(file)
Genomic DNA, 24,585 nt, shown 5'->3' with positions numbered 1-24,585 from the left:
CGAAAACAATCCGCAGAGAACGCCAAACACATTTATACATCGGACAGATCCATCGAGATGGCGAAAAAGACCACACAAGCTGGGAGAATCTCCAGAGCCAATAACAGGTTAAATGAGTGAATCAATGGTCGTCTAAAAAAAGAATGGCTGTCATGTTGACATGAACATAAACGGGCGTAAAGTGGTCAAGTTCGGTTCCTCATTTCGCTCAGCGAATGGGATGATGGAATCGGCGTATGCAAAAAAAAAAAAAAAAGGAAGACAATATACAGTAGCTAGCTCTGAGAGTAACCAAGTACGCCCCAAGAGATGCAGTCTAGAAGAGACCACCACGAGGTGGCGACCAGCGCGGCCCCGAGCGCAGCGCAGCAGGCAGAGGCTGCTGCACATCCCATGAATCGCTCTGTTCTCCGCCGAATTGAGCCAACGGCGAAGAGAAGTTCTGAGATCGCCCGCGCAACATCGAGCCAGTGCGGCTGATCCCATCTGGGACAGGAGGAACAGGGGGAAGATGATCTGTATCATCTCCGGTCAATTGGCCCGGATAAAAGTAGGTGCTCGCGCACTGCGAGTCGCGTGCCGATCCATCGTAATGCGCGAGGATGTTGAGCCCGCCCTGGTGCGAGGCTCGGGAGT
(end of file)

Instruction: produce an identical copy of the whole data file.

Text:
Genomic DNA, 24,585 nt, shown 5'->3' with positions numbered 1-24,585 from the left:
CGAAAACAATCCGCAGAGAACGCCAAACACATTTATACATCGGACAGATCCATCGAGATGGCGAAAAAGACCACACAAGCTGGGAGAATCTCCAGAGCCAATAACAGGTTAAATGAGTGAATCAATGGTCGTCTAAAAAAAGAATGGCTGTCATGTTGACATGAACATAAACGGGCGTAAAGTGGTCAAGTTCGGTTCCTCATTTCGCTCAGCGAATGGGATGATGGAATCGGCGTATGCAAAAAAAAAAAAAAAAGGAAGACAATATACAGTAGCTAGCTCTGAGAGTAACCAAGTACGCCCCAAGAGATGCAGTCTAGAAGAGACCACCACGAGGTGGCGACCAGCGCGGCCCCGAGCGCAGCGCAGCAGGCAGAGGCTGCTGCACATCCCATGAATCGCTCTGTTCTCCGCCGAATTGAGCCAACGGCGAAGAGAAGTTCTGAGATCGCCCGCGCAACATCGAGCCAGTGCGGCTGATCCCATCTGGGACAGGAGGAACAGGGGGAAGATGATCTGTATCATCTCCGGTCAATTGGCCCGGATAAAAGTAGGTGCTCGCGCACTGCGAGTCGCGTGCCGATCCATCGTAATGCGCGAGGATGTTGAGCCCGCCCTGGTGCGAGGCTCGGGAGT